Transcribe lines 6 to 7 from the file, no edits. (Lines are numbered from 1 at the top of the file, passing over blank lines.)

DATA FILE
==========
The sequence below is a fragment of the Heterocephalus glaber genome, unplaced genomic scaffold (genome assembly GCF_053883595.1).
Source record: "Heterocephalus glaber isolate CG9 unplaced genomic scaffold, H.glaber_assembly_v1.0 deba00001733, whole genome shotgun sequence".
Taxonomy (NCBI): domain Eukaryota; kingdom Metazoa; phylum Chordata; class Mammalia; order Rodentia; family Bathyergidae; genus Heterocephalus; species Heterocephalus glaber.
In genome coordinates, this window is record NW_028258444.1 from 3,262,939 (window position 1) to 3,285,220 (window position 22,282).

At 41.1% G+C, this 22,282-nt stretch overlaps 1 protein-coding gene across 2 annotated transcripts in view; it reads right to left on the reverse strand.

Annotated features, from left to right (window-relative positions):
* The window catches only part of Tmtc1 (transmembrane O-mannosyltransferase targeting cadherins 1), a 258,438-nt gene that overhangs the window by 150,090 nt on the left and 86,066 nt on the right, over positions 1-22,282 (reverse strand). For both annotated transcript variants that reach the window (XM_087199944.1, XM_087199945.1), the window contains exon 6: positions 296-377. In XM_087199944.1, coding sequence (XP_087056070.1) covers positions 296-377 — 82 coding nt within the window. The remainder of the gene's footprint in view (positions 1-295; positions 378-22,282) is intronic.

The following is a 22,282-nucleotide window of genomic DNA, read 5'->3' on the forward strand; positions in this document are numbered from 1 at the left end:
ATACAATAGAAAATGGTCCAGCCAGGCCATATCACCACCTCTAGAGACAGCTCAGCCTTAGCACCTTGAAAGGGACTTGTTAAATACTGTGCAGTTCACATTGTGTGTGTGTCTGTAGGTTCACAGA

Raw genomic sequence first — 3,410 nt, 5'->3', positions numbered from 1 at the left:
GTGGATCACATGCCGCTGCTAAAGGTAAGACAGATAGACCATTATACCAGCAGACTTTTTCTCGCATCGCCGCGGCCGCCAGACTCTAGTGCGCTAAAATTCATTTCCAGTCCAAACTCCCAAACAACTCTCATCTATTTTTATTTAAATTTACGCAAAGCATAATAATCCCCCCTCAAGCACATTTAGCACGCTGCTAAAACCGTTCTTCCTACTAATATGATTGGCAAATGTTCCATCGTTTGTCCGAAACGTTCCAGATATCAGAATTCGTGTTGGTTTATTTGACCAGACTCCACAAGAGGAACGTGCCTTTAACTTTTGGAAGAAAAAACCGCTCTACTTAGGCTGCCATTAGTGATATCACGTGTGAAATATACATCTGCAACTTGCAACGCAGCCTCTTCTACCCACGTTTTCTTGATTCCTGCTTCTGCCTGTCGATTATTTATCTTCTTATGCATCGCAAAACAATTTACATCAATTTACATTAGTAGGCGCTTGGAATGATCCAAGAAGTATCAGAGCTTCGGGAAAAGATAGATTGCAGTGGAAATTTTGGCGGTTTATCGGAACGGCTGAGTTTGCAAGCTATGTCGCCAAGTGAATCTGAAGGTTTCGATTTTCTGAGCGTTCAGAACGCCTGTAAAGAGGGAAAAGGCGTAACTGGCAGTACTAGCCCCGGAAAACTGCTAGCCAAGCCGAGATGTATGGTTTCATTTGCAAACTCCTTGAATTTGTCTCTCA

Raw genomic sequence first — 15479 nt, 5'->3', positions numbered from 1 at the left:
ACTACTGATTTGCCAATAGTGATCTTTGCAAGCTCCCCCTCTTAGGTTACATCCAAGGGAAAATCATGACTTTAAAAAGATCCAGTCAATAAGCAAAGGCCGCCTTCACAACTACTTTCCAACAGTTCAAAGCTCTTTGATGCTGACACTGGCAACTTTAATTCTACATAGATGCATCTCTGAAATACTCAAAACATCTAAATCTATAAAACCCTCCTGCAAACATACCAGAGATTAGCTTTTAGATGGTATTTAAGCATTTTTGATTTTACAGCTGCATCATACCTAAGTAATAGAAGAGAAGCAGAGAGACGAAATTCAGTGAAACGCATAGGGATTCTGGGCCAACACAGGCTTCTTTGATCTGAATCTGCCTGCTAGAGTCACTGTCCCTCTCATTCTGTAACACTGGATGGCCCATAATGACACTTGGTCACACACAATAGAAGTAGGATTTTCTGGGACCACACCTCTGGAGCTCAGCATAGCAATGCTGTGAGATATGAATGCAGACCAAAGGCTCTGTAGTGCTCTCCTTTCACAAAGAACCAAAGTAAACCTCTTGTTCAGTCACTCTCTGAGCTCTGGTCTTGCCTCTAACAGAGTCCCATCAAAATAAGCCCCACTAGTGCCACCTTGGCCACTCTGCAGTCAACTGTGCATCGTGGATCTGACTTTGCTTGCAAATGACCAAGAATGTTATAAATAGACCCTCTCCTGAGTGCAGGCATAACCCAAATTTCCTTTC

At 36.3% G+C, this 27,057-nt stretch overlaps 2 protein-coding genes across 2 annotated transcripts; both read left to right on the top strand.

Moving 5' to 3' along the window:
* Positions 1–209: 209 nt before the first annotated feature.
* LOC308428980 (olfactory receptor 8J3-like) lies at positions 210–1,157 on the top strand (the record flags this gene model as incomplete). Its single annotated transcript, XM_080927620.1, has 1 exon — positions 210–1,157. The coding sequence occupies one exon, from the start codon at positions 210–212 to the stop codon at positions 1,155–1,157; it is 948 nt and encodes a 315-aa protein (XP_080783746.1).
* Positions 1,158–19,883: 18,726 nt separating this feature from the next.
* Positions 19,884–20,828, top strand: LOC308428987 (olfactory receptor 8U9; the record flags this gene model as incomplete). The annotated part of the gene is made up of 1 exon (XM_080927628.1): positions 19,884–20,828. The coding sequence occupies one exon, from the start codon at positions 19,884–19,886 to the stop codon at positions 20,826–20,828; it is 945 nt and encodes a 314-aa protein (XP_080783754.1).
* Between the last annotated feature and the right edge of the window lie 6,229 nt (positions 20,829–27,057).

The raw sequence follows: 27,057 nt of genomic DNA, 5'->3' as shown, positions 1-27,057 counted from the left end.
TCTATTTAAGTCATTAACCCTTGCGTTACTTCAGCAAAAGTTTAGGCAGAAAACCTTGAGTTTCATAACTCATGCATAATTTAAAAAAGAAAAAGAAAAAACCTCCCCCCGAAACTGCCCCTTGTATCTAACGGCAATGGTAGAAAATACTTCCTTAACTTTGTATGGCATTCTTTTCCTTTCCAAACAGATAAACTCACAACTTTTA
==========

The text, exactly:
Annotated features, from left to right (window-relative positions):
* The window catches only part of Tmtc1 (transmembrane O-mannosyltransferase targeting cadherins 1), a 258,438-nt gene that overhangs the window by 150,090 nt on the left and 86,066 nt on the right, over positions 1-22,282 (reverse strand). For both annotated transcript variants that reach the window (XM_087199944.1, XM_087199945.1), the window contains exon 6: positions 296-377. In XM_087199944.1, coding sequence (XP_087056070.1) covers positions 296-377 — 82 coding nt within the window. The remainder of the gene's footprint in view (positions 1-295; positions 378-22,282) is intronic.